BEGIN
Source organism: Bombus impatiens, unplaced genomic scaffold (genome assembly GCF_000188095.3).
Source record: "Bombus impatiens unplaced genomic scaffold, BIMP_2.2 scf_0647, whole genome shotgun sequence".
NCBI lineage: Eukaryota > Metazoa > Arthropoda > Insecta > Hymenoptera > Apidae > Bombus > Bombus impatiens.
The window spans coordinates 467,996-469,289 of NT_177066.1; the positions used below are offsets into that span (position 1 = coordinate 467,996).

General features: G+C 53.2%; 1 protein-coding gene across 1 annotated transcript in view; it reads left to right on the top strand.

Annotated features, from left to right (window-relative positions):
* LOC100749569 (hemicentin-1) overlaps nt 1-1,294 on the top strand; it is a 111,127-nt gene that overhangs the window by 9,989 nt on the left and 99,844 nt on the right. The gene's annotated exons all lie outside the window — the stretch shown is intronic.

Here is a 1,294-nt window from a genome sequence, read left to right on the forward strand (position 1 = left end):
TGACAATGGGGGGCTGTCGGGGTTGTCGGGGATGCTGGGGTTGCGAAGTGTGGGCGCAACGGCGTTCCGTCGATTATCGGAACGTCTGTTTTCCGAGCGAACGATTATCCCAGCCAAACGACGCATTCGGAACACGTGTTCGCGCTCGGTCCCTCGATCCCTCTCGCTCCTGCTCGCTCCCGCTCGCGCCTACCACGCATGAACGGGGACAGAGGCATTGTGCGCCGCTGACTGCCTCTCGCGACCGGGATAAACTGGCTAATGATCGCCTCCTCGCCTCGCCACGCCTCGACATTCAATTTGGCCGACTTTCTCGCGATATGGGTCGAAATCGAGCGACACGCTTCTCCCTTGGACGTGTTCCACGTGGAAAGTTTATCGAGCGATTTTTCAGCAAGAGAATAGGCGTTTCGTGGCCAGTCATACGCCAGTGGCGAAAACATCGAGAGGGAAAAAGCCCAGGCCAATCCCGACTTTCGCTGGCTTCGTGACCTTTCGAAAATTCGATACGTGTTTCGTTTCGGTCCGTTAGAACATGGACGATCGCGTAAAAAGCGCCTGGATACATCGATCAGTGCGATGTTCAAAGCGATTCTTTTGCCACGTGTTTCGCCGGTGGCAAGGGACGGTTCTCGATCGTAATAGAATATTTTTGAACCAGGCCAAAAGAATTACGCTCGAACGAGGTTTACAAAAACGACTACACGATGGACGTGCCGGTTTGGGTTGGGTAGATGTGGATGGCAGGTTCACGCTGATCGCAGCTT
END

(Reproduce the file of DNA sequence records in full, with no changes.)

Source organism: Bombus impatiens, unplaced genomic scaffold (genome assembly GCF_000188095.3).
Source record: "Bombus impatiens unplaced genomic scaffold, BIMP_2.2 scf_0647, whole genome shotgun sequence".
NCBI lineage: Eukaryota > Metazoa > Arthropoda > Insecta > Hymenoptera > Apidae > Bombus > Bombus impatiens.
The window spans coordinates 467,996-469,289 of NT_177066.1; the positions used below are offsets into that span (position 1 = coordinate 467,996).

General features: G+C 53.2%; 1 protein-coding gene across 1 annotated transcript in view; it reads left to right on the top strand.

Annotated features, from left to right (window-relative positions):
* LOC100749569 (hemicentin-1) overlaps nt 1-1,294 on the top strand; it is a 111,127-nt gene that overhangs the window by 9,989 nt on the left and 99,844 nt on the right. The gene's annotated exons all lie outside the window — the stretch shown is intronic.

Here is a 1,294-nt window from a genome sequence, read left to right on the forward strand (position 1 = left end):
TGACAATGGGGGGCTGTCGGGGTTGTCGGGGATGCTGGGGTTGCGAAGTGTGGGCGCAACGGCGTTCCGTCGATTATCGGAACGTCTGTTTTCCGAGCGAACGATTATCCCAGCCAAACGACGCATTCGGAACACGTGTTCGCGCTCGGTCCCTCGATCCCTCTCGCTCCTGCTCGCTCCCGCTCGCGCCTACCACGCATGAACGGGGACAGAGGCATTGTGCGCCGCTGACTGCCTCTCGCGACCGGGATAAACTGGCTAATGATCGCCTCCTCGCCTCGCCACGCCTCGACATTCAATTTGGCCGACTTTCTCGCGATATGGGTCGAAATCGAGCGACACGCTTCTCCCTTGGACGTGTTCCACGTGGAAAGTTTATCGAGCGATTTTTCAGCAAGAGAATAGGCGTTTCGTGGCCAGTCATACGCCAGTGGCGAAAACATCGAGAGGGAAAAAGCCCAGGCCAATCCCGACTTTCGCTGGCTTCGTGACCTTTCGAAAATTCGATACGTGTTTCGTTTCGGTCCGTTAGAACATGGACGATCGCGTAAAAAGCGCCTGGATACATCGATCAGTGCGATGTTCAAAGCGATTCTTTTGCCACGTGTTTCGCCGGTGGCAAGGGACGGTTCTCGATCGTAATAGAATATTTTTGAACCAGGCCAAAAGAATTACGCTCGAACGAGGTTTACAAAAACGACTACACGATGGACGTGCCGGTTTGGGTTGGGTAGATGTGGATGGCAGGTTCACGCTGATCGCAGCTT